Even when the above issues are controlled, information relevance determines the usability of social media crisis information. Thus, evaluating relevance of social media content is critical [10], and hence it is paramount to assess the quality and trustworthiness of data to ensure the information shared is accurate and true for decision making and public consumption during a crisis. The goal of this research is to extract risk information from tweets during the 2013 Colorado flood and assess the reliability (accuracy and trueness) of this information. This was done by examining the text and image content and comparing the content to publicly available information from federal, state, and local governments and emergency management agencies.

2. Literature Review

Risk communication, a principal element of emergency management, is defined as “the process of exchanging information among interested parties about the nature, magnitude, significance, or control of a risk” [27]. Risk communication is of paramount importance to governments, organizations, businesses, and individuals because it provides information about potential disasters/crises, possible impacts/damages, and countermeasures. Social media-based approaches are characterized by collaborative, participatory, and multidirectional communications that allow both impacted and interested populations to share unlimited information about a hazard, irrespective of its geographic location and time [28]. For instance, social networking sites (e.g., Facebook) and short-blog services (e.g., Twitter) were extensively used during 2017 Hurricane Harvey [29], 2017 Hurricane Maria [30], 2018 California wildfires [12,13], and the COVID-19 pandemic [31,32].
Data reliability can be defined as “the accuracy and completeness of data, given the uses they are intended for” [33]. Existing research assessing reliability of crowdsourced data tends to focus on evaluating quality of content (e.g., presence of metadata [21], detection of rumors [24]), and developing machine learning algorithms or models to asses data reliability [34,35,36]. Citizen scientists and subject matter experts are also used in reliability validation to differentiate and justify perceived “true incidents” [37,38]. Based on this need, more researchers have adopted the Amazon Mechanical Turk to verify the effectiveness and reliability of crowdsourced data in addition to other manual identification approaches [39,40,41,42,43].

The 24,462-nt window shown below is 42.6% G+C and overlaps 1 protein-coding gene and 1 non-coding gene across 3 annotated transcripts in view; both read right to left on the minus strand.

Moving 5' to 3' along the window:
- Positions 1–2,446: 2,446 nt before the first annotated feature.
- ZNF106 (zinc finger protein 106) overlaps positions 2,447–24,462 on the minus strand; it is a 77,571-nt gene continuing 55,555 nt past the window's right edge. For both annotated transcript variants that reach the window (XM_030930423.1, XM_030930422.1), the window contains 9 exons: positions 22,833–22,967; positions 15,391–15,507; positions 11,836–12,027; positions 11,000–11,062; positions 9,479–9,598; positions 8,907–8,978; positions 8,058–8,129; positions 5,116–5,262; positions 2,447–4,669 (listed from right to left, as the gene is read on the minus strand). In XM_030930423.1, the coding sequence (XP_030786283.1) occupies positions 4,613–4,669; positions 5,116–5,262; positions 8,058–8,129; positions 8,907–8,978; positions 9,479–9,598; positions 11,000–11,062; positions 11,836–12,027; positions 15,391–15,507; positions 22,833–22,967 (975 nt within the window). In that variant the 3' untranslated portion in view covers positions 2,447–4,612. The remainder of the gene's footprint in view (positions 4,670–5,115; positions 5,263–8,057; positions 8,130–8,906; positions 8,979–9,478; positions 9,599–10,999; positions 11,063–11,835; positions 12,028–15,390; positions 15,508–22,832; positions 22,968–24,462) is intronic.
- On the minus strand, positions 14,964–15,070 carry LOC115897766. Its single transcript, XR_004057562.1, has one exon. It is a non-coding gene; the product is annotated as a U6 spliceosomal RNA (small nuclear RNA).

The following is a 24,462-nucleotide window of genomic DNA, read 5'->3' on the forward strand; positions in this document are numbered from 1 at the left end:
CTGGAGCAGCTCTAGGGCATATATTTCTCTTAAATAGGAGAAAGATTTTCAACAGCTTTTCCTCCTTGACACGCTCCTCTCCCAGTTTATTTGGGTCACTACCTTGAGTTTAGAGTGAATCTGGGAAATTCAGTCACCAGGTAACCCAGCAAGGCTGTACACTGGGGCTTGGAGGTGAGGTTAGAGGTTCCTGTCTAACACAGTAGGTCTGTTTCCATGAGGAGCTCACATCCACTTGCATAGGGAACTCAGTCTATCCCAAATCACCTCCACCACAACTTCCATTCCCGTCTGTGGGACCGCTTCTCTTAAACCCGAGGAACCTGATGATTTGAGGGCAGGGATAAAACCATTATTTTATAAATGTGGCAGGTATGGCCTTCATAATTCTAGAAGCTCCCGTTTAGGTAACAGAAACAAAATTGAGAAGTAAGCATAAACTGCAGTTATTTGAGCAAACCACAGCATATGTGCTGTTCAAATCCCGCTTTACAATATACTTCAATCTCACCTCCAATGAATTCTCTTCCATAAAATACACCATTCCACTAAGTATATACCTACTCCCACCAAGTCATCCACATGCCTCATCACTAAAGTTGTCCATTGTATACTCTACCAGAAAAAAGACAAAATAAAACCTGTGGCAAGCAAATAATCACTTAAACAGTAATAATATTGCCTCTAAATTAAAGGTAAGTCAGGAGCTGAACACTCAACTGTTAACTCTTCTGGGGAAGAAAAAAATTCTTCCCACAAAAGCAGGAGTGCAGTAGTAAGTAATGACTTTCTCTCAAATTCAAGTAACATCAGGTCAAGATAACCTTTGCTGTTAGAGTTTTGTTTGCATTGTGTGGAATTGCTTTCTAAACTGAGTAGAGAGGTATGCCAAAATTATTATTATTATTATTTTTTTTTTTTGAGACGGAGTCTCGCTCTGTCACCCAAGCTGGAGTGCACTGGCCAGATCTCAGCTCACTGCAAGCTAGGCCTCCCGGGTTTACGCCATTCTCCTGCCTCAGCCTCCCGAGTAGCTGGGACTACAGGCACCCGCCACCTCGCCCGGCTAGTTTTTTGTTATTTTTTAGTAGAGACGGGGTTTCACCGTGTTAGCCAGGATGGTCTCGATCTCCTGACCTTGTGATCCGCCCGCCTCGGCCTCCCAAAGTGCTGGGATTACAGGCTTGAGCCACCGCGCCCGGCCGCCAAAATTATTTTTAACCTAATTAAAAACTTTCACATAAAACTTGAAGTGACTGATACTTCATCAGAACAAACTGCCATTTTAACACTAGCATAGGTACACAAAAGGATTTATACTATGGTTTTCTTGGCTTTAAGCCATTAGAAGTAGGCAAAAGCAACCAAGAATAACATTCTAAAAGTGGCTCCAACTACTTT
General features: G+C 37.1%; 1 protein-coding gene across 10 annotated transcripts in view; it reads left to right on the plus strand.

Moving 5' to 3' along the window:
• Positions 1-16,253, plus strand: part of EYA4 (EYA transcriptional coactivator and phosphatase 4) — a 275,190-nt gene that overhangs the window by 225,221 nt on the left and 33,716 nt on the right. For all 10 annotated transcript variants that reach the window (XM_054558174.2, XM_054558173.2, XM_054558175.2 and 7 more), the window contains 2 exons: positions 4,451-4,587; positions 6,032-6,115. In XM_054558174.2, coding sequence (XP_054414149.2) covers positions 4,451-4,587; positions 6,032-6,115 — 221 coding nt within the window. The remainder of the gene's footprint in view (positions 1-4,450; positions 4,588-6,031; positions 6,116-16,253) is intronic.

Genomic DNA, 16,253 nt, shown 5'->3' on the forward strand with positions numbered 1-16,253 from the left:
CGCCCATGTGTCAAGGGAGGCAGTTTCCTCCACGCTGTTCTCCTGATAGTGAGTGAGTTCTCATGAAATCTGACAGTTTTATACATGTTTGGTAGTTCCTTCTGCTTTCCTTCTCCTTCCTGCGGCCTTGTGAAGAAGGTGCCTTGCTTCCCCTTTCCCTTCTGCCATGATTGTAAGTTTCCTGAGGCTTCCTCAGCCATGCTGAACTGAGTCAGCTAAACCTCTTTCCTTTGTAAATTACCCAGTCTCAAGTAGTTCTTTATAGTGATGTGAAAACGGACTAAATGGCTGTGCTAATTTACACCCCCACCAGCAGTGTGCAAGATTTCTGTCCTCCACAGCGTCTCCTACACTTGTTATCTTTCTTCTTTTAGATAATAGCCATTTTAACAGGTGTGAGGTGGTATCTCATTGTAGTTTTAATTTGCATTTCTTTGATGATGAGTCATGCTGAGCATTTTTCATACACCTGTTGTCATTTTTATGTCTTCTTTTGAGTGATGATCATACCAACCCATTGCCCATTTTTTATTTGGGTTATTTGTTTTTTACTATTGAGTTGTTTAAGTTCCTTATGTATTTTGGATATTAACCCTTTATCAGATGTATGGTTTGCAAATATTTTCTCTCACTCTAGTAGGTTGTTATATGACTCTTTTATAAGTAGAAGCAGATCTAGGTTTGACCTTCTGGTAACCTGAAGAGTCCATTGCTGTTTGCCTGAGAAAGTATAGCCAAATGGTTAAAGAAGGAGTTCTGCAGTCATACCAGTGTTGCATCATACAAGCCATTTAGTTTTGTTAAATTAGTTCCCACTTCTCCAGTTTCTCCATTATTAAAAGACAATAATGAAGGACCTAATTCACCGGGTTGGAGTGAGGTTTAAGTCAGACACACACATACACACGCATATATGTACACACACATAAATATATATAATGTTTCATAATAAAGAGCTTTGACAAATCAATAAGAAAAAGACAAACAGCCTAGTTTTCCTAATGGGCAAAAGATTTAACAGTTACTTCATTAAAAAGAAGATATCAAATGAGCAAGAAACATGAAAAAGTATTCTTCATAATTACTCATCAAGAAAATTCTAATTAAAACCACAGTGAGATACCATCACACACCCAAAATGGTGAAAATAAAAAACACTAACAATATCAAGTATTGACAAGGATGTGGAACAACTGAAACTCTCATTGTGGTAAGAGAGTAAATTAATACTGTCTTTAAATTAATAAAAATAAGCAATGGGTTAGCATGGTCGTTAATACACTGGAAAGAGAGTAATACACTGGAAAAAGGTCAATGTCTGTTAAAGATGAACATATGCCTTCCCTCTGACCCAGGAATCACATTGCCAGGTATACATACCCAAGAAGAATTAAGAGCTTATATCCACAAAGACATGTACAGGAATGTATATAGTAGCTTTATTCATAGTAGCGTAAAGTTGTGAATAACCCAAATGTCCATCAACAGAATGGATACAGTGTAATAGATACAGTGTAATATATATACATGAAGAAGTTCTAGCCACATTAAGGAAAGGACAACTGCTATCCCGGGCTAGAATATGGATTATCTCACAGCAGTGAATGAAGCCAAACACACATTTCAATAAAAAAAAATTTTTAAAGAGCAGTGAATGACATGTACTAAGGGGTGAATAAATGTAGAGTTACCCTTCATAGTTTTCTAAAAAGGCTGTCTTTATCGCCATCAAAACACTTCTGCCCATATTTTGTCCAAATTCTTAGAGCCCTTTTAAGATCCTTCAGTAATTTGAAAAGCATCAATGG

Despite the abundance of existing evaluation methods, some algorithm-based studies rarely incorporate potentially relevant external data sources to the research context, such as meteorological and geospatial data in flood studies [44] and digital elevation models (DEM) in earthquake or landslide studies [45]. As a result, these studies may fail to capture all the necessary information for reliability validation. Therefore, this research designed a workflow to work closely with reference documents to extract reliable risk information.
Reliability in this research refers to “accuracy of information and the extent to which the data reflects actuality.” Using this definition, a workflow was developed to assess reliability of extracted risk information from relevant tweets that were obtained for the 2013 Colorado flood event. Using the workflow, we examined the tweet text and images leveraging human intelligence and Google Cloud Vision (GCV) application programming interface (API). The relevant tweets were extracted via several data mining techniques and can be found in a previous publication [10]. GCV API allowed automatic identification of image content, labeling of images, and automatic matching online information [46,47].

3. Materials and Methods

3.1. Study Site

The 2013 Colorado flood severely affected Front Range, El Paso County, Boulder County, and part of the Denver metropolitan area. The severe flash flooding caused by days of heavy precipitation that spanned from September 9th to 18th brought considerable damages to the region. Boulder County, the study site, received 9.4 inches of precipitation on September 12th alone, which was equivalent to the county’s average annual precipitation [48]. Other counties had relatively less but increasing precipitation from September 9th until September 15th.

3.2. Datasets and Processing

The datasets used in this study include historical tweets, geospatial datasets corresponding to the flood event and the study site (e.g., Boulder flood extent map, Boulder street map), and reference documents including news articles and agency reports from the National Weather Service, state, and local government agencies. A discussion of the data processing steps and analytical approaches is presented below.

3.2.1. Tweets of 2013 Colorado floods

Historical tweets were identified and then purchased from Twitter Inc. using two types of keywords: (1) location names (Colorado, Boulder, Front Range, El Paso County and Boulder County, Denver metro), and (2) hazard event/impacts (flash flooding, flooding, rain 2013, emergency, impact, damaged bridges and roads, damaged houses, financial losses, evacuate, and evacuation). Any tweet that contained either the location name or hazard event/impact was included in the analysis. The tweets covered a 10-day duration from September 9th to 18th and captured all flooding events. From the 1 million tweets, we extracted 5202 (0.44%) English tweets that were geo-tagged to a location in Colorado. Our previous study extracted 720 (14% of the geo-tagged tweets and 0.31% of raw tweets) relevant tweets using six different computational and spatiotemporal analytical approaches [10,49]. The relevant tweets contained considerable flooding-related information with a threshold relevance score of 1.3 [10].